“I’m of the view that conviction rate is a lazy measure of our success. I think that the more appropriate measure, in as many cases as possible, is how we solve the problem so that the person who perpetrated the offense isn’t going to do it again, so we address the underlying issues,” Feuer said. “We have many different projects that have gotten national recognition since I’ve been city attorney that are designed to turn people’s lives around.”
Another such program is Feuer’s homeless citation clinics in which individuals with unpaid traffic citations and other unresolved court issues can have their records cleared if they agree to participate in social service programs. Sometimes it involves accepting housing or shelter in an attempt to get people off the streets. Approximately 1,200 people have used the program since it started last year.
The city attorney also highlighted the neighborhood prosecutor program, which addresses community problems like nuisance properties, graffiti, illegal dumping and quality of life issues. Neighborhood prosecutors are assigned to all 21 LAPD community police stations, and are a first point of contact for community members. Residents in the Hollywood area are encouraged to contact Houchin about problems in their neighborhoods by emailing firstname.lastname@example.org.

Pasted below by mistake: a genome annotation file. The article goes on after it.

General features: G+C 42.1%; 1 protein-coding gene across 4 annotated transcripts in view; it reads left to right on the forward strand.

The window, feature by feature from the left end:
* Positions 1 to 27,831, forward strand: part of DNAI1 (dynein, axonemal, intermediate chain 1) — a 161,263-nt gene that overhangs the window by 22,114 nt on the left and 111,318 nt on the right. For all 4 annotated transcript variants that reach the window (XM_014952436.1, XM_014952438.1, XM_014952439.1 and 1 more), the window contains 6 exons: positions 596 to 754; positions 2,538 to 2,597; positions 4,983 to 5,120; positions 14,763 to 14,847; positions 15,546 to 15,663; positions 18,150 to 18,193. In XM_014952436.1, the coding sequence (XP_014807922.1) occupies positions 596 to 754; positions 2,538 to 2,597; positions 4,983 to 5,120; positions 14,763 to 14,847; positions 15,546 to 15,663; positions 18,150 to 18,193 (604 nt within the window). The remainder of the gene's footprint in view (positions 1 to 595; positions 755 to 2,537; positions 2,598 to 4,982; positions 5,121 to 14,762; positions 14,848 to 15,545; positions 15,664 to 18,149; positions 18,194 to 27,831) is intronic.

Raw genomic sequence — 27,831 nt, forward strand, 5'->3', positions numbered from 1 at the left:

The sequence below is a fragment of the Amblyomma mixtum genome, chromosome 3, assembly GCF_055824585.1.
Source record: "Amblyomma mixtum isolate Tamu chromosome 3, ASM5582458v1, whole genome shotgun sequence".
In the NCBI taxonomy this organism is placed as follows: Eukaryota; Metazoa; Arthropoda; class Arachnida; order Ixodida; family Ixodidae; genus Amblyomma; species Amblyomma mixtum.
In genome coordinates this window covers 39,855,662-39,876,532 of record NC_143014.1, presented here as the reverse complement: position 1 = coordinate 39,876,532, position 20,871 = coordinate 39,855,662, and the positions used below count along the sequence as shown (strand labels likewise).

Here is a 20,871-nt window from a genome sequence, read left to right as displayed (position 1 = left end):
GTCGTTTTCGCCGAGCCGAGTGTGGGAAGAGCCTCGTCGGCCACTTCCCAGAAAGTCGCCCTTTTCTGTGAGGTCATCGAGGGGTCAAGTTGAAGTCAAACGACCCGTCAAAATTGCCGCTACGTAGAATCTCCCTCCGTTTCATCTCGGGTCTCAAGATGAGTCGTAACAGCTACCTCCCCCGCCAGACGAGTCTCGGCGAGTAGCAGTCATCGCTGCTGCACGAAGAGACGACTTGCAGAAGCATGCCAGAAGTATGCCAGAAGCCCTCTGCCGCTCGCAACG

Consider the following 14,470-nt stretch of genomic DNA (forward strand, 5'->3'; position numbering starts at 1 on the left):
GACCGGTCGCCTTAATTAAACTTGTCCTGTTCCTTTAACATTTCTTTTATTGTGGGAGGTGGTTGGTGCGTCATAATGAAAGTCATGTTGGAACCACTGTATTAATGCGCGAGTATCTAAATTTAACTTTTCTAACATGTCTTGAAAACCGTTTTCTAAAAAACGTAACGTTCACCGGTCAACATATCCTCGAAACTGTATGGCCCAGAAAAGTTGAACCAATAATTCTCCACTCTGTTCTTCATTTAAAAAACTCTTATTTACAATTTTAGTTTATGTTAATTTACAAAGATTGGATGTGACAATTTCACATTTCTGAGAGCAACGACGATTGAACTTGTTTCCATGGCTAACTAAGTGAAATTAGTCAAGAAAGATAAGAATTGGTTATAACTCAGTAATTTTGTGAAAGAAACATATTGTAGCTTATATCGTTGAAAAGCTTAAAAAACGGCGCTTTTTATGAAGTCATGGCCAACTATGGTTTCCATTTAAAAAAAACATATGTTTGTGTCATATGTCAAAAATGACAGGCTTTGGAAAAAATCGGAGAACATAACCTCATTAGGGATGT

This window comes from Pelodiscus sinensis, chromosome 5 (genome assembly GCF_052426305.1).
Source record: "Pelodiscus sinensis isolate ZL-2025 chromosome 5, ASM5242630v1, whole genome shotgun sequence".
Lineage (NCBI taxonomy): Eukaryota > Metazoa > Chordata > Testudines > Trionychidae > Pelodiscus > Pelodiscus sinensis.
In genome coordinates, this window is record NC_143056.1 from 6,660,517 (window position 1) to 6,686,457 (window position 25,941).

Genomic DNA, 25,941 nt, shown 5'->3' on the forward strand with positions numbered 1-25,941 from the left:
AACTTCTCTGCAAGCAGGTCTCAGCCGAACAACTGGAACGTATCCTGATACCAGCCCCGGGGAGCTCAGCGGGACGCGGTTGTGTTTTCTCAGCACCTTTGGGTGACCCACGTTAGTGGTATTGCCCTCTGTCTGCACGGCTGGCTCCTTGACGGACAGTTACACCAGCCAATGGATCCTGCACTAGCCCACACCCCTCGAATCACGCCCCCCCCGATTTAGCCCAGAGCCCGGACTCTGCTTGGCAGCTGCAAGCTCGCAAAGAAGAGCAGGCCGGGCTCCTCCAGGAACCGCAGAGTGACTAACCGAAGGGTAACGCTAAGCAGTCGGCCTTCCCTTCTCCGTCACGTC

Feuer also praised law enforcement for its role in protecting public safety and said incidents of gun violence, such as the recent shooting of five police officers in Dallas, Texas, illustrate the need for tougher regulations on guns. As co-founder of Prosecutors Against Gun Violence, a national organization that makes recommendations on policy issues, Feuer hopes to reduce the number of gun-related deaths.
Palka, who previously served at the Hollywood Division as patrol captain, also said he is proud of the officers serving in Hollywood. He asked the public to consider the adversity officers face on a daily basis, and called for understanding during a “troubling time.”
All of the officials said they plan to keep their focus on reducing crime and improving quality of life. The most prevalent crime in Hollywood is auto burglary, according to Carranza, who cautioned motorists to keep valuables locked and out of sight. Carranza also cautioned people leaving nightclubs on Sunset and Hollywood Boulevards late at night or early in the morning to be aware of their surroundings and call police if they see anything suspicious because there has been a recent rash of street hold-ups.
Feuer wants to hold town hall meetings in every geographic area of the city so prevention tips and updates on progress and issues can be delivered face-to-face. Feuer said they foster an environment where the community comes together rather than to being divisive.
“I envision our office as the key office in the city to solve problems, large and small,” he added.